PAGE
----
Fellow Australians, Friends of Ireland.

We gather here this morning on the lands of the Gadigal people of the Eora nation to whose elders past and present we pay our respects.

My name is Jeff Kildea, Secretary of the Aisling Society of Sydney. And on behalf of Society I welcome you and thank you for coming to this special centenary commemoration.

1916 was a momentous year and over the next few months a number of significant centenaries will be commemorated, such as the Battle of the Somme, which took place in France from July to November 1916, and the conscription referendum, which took place here in Australia in October 1916.

But today we commemorate an event which began in Ireland on Easter Monday 100 years ago.

On that day at 12 noon members of the Irish Volunteers and the Irish Citizen Army occupied the General Post Office in O’Connell Street, Dublin, as well as other sites throughout the city, marking the beginning of a rising against British rule in Ireland which was to last the whole of Easter week. Although the rising was a military failure, it soon came to symbolise the aspiration of the Irish people for self-government and led ultimately to the founding of the Irish state.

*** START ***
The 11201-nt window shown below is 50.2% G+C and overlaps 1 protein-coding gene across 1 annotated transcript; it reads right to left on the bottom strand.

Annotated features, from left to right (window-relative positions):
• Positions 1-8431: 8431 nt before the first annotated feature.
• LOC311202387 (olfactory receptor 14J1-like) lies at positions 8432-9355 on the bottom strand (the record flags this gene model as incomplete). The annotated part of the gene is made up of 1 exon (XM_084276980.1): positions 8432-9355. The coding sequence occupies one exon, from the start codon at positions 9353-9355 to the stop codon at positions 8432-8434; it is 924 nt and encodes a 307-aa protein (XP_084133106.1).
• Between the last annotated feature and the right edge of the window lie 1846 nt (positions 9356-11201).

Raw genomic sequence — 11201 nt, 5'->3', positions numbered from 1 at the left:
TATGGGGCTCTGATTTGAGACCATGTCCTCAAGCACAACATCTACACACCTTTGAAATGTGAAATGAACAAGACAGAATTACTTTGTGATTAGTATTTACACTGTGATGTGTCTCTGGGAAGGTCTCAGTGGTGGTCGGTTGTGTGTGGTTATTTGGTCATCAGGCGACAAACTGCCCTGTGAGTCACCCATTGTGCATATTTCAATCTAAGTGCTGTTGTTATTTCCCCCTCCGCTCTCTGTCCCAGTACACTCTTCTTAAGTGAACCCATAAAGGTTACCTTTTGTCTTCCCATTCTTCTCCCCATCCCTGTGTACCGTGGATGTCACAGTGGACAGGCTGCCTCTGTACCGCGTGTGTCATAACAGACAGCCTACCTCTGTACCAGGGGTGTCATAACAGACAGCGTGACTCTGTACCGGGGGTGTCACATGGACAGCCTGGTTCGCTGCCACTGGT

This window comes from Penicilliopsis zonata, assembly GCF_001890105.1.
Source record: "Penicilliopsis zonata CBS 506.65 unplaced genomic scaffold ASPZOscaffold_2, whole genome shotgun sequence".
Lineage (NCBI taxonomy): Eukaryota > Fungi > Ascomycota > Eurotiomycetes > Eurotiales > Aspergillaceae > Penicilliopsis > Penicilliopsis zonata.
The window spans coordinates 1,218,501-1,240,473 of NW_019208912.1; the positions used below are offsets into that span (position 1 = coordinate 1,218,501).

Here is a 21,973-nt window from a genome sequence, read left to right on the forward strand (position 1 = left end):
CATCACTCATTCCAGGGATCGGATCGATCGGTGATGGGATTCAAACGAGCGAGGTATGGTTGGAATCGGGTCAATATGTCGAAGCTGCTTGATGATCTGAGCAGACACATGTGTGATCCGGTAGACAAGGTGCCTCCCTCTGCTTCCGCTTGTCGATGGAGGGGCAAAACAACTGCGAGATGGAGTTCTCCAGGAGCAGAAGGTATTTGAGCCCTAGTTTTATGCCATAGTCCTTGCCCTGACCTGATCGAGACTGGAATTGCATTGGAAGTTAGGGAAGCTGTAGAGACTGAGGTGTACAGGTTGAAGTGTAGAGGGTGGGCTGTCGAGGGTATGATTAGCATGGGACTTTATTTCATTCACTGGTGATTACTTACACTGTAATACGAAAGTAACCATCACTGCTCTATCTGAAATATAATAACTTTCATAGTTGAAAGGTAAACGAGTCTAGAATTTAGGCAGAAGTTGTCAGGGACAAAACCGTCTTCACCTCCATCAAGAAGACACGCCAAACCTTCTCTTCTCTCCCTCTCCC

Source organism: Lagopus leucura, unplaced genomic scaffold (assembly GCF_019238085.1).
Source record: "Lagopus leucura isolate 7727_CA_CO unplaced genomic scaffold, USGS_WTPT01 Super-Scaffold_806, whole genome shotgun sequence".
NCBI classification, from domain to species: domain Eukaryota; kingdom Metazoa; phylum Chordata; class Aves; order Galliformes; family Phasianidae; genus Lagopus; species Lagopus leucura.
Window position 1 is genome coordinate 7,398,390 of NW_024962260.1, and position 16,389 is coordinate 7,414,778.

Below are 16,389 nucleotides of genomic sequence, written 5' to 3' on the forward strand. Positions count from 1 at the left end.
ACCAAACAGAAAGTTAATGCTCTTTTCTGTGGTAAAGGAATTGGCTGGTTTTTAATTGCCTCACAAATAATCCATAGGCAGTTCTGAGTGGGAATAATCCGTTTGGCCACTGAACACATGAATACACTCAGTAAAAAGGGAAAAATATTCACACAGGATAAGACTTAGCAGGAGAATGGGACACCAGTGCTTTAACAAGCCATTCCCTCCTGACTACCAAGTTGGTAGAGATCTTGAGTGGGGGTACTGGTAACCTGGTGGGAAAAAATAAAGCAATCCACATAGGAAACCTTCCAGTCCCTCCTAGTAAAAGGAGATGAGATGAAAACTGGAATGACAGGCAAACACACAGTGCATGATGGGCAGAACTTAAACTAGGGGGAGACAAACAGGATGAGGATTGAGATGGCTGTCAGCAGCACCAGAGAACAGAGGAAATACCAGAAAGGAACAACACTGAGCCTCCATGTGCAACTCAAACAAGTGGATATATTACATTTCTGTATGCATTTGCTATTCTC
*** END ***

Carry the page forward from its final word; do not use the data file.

Following the seizure of the GPO, the rebels raised the tricolour, which is now the national flag of Ireland, and their leader Padraig Pearse, flanked by Thomas Clarke and James Connolly, stood outside the GPO and read the Proclamation of the Irish Republic.

Although the Rising took place on the other side of the world, it also had a profound impact on the political and social life of Australia, where almost a quarter of the population were of recent Irish heritage. If, as Yeats tells us, all changed utterly in Ireland due to the Rising, the same can be said for Australia. And for that reason, it is appropriate that we here in Australia should mark the occasion.

So, this morning we commemorate the reading of the Proclamation, which took place outside the Dublin GPO on Easter Monday 1916, with a reading of the Proclamation here outside the Sydney GPO, by renowned Irish-Australian actor Maeliosa Stafford of O’Punsky’s Theatre Company.